We need more expressways, starting from the one that would have run from the east side of Miami International Airport over the CSX tracks up to the Gratigny Parkway with an additional leg that continued on to the Golden Glades interchange to reduce take some of the burden off the Palmetto Expressway and I-95.

    • Malcolm Jr.

      December 29, 2014 at 10:42 am

      I have to disagree with you on this. The main reason why Metro-rail hasn’t reached it’s projected is because the original design was never completed. The county ran out of money to expand the rest. Also expanding expressway will not resolve traffic issues in Miami Dade County. We have been expanding the Palmetto since the 70’s and traffic has not improved. We added expresslanes to I-95 a few years back and the price had to be increased already due to congestion. We need a balanced transportation system that will give people options to get around. people need to be educated and imformed

      • Fredric G

        December 29, 2014 at 4:20 pm

        The residents of Miami and South Florida are already surprisingly well-educated on the issue of rail transit and transportation issues in general. They are much more aware than those living in many other metropolitan areas around the country.

        Heretofore it has been the politicians and government officials who have been behind the curve on this issue. Sometimes the government officials have been worse than that, they have been downright incompetent or even corrupt with the funding for public transit. “The funds you Miami-Dade voters approved to expand Metrorail? Uh, we need those just to maintain the system.” Yeah, right.

        The voices across South Florida who are increasingly demanding more and better public transit are growing louder and finally the politicians are scrambling to try to do something more than just adding express-toll lanes on I-95 or suggesting yet more expressways, etc.

    • Ben Grimm

      January 9, 2015 at 9:37 pm

      @Hugh J
      They should just build an overhead highway for every major arterial road in the county. Sorry, my suggestion still doesn’t sound as wasteful as yours. They can build a 20 lane highway yesterday and it will be congested tomorrow. The remaining cars will simply fill up every surface street. It’s a proven fact since 1936 when New York’s Triborough Bridge, promising to relieve congestion, opened and was immediately clogged up.

      No matter how many arterials are built in a metropolitan area they will always be congested. Not even tolling alleviates the problem. That is a fact. What it does do is keep the residents in their respective areas. Removing cars from the road is the answer. Especially single-occupant vehicles. Transit, ride-sharing, carpooling, walking, cycling, and motorcycles/scooters. The last three options for people who live close to work and necessary services.

  4. Mitch

    December 28, 2014 at 4:47 pm

    This is great, I have been thinking about this for more than a year now. The east – west line start at the new Intermodal Station and runs parallel to 12st NW all the way to 137 ave. This line would provide a convenient east – west connection with downtown by transferring in the intermodal station to Metrorail. It could have stations on 57ave (Blue Lagoon) – 72ave – 87ave (by the Walmart shopping center) – 107ave (by International Mall) – 114 ave (by Dolphin Mall) – 127ave (lots of people live back there, traffic is terrible) and last station could be in 137ave and 8St. There is also a line that runs south from this same line between 57ave and 72ave and it goes down all the way to the MetroZoo, this could be a great alternative to connect the South-West county to downtown, lots of stations along the way and last station could be part of the new 20th Century Fox Theme Park Near Zoo Miami.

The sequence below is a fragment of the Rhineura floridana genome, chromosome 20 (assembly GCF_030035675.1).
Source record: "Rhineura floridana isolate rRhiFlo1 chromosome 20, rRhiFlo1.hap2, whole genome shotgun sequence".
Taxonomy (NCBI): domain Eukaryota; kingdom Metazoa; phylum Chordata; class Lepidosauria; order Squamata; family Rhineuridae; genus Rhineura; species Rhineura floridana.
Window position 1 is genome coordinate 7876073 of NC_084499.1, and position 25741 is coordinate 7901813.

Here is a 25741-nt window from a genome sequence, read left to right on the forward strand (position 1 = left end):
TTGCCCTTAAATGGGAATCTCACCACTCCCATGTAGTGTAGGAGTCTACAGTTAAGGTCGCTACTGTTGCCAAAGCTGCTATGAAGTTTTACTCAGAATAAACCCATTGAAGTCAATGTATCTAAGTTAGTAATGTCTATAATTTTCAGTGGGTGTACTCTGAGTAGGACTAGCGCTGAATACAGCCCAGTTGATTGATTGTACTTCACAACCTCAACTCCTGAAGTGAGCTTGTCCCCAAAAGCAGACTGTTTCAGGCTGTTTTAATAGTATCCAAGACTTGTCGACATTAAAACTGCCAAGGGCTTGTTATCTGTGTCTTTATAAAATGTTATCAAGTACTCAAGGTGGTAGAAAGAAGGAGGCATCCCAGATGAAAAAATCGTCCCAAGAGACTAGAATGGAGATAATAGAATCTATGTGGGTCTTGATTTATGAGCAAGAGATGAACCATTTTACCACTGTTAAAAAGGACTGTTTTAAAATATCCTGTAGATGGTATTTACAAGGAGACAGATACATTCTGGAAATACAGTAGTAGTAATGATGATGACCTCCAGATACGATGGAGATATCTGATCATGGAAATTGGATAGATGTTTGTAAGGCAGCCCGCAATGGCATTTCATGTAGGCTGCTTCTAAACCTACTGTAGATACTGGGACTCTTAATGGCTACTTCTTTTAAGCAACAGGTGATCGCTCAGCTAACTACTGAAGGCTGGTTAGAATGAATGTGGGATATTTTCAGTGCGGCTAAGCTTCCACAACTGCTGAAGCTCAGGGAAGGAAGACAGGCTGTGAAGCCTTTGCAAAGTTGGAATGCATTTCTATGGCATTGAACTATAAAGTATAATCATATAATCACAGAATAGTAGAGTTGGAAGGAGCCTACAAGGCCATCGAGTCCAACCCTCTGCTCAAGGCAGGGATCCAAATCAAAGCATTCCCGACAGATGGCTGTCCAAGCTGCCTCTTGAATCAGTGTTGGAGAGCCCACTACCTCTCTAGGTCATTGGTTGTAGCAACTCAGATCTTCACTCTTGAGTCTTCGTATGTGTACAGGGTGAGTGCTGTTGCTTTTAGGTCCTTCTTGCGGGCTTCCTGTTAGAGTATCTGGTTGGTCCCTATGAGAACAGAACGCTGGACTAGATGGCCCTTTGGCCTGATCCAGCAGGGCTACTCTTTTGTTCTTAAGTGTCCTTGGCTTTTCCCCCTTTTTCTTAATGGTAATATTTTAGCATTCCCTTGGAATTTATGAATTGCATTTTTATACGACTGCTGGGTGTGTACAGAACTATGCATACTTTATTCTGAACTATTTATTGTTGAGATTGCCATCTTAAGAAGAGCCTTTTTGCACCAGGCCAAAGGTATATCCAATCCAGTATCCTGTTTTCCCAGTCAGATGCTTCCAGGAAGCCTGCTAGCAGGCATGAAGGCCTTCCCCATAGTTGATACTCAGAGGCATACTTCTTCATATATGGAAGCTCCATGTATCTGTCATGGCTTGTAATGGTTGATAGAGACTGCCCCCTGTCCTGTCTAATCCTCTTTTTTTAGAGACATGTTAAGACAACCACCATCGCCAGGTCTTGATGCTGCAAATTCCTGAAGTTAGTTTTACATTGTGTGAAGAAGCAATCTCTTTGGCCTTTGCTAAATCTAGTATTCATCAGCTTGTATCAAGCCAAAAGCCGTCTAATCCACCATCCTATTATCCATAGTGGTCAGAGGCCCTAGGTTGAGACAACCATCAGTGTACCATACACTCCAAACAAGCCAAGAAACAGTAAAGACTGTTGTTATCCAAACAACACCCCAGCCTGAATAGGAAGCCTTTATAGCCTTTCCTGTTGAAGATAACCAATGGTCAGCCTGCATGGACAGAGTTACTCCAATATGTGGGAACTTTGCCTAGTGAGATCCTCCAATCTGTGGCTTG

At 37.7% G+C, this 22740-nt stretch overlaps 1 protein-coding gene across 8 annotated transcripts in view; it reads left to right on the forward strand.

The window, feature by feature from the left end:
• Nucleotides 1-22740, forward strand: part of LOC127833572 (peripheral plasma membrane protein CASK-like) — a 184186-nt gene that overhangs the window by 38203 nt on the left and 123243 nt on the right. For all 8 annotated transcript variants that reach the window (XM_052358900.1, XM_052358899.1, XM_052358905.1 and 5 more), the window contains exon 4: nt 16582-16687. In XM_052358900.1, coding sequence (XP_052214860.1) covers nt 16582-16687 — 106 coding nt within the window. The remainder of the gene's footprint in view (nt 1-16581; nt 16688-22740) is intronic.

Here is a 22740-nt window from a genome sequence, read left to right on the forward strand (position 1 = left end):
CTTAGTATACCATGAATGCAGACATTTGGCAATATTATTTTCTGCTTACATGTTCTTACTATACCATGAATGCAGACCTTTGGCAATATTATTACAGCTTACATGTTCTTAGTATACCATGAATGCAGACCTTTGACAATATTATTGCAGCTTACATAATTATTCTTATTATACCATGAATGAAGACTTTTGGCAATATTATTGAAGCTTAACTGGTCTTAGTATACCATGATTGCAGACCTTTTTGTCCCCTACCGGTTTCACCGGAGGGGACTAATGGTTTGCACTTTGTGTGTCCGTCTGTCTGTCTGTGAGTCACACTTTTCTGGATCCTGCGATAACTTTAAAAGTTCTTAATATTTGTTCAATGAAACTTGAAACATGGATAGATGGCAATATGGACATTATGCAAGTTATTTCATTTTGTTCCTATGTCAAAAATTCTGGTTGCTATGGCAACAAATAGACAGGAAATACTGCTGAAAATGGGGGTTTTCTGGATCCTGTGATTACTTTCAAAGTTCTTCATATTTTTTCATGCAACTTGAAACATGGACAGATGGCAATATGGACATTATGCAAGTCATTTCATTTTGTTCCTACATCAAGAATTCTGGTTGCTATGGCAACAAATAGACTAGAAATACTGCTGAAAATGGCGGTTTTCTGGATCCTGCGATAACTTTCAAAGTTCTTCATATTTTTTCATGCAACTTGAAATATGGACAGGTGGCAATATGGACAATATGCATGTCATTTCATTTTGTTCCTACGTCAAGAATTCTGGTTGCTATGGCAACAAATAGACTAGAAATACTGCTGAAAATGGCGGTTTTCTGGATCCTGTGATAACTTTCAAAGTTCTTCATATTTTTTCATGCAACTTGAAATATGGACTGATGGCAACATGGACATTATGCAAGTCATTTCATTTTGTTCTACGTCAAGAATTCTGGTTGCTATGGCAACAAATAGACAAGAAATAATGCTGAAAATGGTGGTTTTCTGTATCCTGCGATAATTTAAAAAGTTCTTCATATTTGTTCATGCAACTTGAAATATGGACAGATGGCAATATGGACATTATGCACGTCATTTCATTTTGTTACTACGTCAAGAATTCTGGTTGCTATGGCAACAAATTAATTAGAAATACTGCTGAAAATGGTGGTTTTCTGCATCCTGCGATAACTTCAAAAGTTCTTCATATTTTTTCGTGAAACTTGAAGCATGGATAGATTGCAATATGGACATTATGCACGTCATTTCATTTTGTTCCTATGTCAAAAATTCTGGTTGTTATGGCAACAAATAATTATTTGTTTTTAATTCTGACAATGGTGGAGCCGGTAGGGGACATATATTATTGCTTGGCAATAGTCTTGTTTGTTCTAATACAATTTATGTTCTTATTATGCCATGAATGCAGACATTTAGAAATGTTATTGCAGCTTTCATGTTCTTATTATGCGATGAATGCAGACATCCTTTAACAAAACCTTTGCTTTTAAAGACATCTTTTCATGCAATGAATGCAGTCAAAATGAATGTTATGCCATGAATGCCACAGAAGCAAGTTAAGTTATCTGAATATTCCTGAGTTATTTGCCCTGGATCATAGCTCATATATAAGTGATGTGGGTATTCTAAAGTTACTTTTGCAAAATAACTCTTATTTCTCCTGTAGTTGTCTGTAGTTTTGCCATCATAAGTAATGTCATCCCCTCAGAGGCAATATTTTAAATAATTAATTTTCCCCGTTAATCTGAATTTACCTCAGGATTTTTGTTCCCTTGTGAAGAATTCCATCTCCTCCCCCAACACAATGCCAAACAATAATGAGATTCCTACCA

• gregory

      December 29, 2014 at 1:46 pm

      I agree plus it will be cheaper because much of the rail line already exists.

    • Ben Grimm

      January 9, 2015 at 9:58 pm

      The ridership numbers aren’t there to justify the cost. A trial could be attempted if they did that sorta thing. But they don’t. Even a trial would need permission from the line’s owner, a couple of vehicles, possible double tracking to avoid disrupting freight movement, and operational funds for the trial period. Even then it’s already known the ridership numbers aren’t there.


    December 29, 2014 at 4:48 pm

    I’m still amazed how this hadn’t been studied before. We definitely need more options. Building more highways wont help. As someone who actually uses transit everyday I would welcome another route to get from Kendall to Downtown. BTW our transit system works pretty well, I rarely experience late buses and the metro rail runs well for the most part…cant wait for the new cars to come online. Does anyone know what ever happened to the transit study using the rail line that passes next to the Don Shula expressway?

  6. Ben Grimm

    December 30, 2014 at 11:06 am

    WHY BOTHER? The same MPO that’s proposing this also created the MDX. A monster that has grown three-fold since then. It’s not only made every state highway into a cashbox but made toll highways the only alternative to traveling from one end of the county to the other. At no point did the MPO give serious thought to running transit (rail or bus) along those corridors.

    In the minds of Miamians this has sealed the fate of countywide express transit routes. Sealed the coffin is more like it. The message is clear that it’s about generating money for [autonomous] public agencies and NOT about managing congestion.